Feeds:
Posts
Comments

Archive for November, 2010

 

 

Like I said in my last post, we celebrated Christmas over Thanksgiving this year and we made it a “Homemade Christmas.”  Us kids swapped names so we’d know who we’d be making the gift for. I was given my sister-in-law! I racked my brain trying to figure out what to make her. I thought about a re-useable grocery bag since I know she loves them but I knew she probably already had a few. So my next idea was place mats!

 

I didn’t want to make any old boring kind of place mat but a fun and colorful one with some vintage flare. I recently found a great quilting shop nearby and I searched for fabric designers like Amy Butler and Heather Baily. My heart fell in love with every type of fabric I found there. It took me a while to figure out which fabric that would scream my SIL’s name but I decided on this lovely pattern:

 

 

 

Free Spirit with Heather Baily 

 

  

  

 

“EAT” & “YUM” PLACE MATS

 

what you’ll need:

 

 

* A yard of both a pattern top fabric and a contrasting color fabric for the bottom

* Roughly 2 yards of light weight fusible interfacing

* Coordinating thread

* Pre-wash fabric

* Seam allowance : 1/4″

* This makes 4 place mats

Make a pattern out of newspaper of the size of place mats you’d like.

 

 

Cut out (4) 17″ x 13″ pieces of your top fabric

Cut out (4) 17″ x 13″ pieces of your contrasting fabric

Cut out (4) 17″ x 13″  pieces of interfacing

(sizes can vary)

 Lay aside once all pieces are cut.

 

LETTERS:

I started off by finding a font I liked using Microsoft Word. I traced the letters on paper and then transferred them to a sturdy folder.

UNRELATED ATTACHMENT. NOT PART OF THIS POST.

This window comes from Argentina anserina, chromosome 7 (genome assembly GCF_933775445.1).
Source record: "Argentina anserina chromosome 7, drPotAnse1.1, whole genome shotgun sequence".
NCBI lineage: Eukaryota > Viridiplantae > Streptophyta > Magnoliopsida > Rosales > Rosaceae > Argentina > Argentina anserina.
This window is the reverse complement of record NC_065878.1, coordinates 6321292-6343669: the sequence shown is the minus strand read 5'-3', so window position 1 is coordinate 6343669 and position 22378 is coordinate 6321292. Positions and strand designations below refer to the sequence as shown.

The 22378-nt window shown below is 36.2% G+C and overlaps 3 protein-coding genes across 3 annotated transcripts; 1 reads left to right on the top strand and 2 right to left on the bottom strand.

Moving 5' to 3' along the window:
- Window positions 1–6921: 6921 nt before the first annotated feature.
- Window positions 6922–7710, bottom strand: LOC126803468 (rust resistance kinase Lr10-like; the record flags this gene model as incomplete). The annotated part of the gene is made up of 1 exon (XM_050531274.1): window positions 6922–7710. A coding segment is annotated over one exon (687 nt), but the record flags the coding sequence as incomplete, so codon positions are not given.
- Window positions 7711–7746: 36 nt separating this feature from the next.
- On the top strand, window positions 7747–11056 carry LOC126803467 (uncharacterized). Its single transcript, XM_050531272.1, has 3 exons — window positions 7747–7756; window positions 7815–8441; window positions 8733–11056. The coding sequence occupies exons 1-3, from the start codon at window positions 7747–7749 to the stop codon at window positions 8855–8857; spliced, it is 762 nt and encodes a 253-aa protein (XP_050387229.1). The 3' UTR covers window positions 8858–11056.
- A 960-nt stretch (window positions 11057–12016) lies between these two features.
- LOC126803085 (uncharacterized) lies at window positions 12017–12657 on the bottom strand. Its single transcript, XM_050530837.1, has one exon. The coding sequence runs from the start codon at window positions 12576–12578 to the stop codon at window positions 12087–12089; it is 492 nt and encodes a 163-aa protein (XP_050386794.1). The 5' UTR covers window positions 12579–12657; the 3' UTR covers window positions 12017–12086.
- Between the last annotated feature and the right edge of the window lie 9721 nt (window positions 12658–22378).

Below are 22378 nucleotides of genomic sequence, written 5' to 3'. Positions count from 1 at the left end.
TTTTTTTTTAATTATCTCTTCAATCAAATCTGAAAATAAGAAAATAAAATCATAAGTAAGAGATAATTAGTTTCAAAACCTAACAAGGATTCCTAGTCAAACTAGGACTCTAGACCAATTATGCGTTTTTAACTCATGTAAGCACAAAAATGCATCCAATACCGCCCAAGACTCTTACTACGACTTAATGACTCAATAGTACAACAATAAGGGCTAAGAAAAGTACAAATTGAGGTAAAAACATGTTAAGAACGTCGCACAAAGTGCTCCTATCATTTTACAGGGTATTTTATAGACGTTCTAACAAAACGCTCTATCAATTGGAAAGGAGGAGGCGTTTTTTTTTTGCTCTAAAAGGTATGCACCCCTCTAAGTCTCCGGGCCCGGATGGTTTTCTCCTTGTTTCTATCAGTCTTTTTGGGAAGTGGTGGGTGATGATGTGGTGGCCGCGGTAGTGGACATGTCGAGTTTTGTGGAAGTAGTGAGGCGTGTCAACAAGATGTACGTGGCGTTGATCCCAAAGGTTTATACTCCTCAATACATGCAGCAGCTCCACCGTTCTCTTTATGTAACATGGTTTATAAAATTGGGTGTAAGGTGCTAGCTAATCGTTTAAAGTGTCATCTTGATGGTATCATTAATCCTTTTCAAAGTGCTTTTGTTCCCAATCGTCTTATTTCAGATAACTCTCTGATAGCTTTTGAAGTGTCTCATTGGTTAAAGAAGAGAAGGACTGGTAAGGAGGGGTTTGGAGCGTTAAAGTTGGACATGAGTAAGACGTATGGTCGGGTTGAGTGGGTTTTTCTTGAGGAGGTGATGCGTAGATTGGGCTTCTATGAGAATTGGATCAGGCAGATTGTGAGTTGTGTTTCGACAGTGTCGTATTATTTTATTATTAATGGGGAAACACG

Once I traced them to the folder I cut them out and this became my pattern for the letters.

 

 

 

When you have your letters cut out put them aside.

 

Take your left over interfacing and the contrasting fabric and iron the two of them together. This will give more weight to the letters.

 

 

Once you are done with ironing take your letters and start pinning them to the contrasting fabric.

 You will need to cut out each word (eat & yum) twice.

 

 

 

Depending on how ornate your letters are, you may want to take a deep breath before you start cutting. My hand was completely sore when I was done and I only cut out 12 letters total. I’m a wuss.

 

I then used fray check around the edges. Looking back and depending on the type of stitch you use you may be able to skip this.

 

 

Position your letters and start pinning them to your top fabric in preperation to start stitching them in place.

 

 

Take your fabric to your sewing machine and use an applique stitch. This was my first time doing this and it was a success!! It’s basically a zig-zag stitch with a short stitch length.

 

 

Go around the edge of the letter to as use that as your guide. Take your time because you’ll need to constantly twist and turn your fabric.

 

Here it is!

 

 

It looks fantastic!

Do this to the remaining letters.

 

When that is complete you can start on ironing the (4) 17″ x 13″ fusible interfacing to the wrong side of the contrasting fabric.

Read the directions on the interfacing as it will tell you what temperature to use and if you use steam.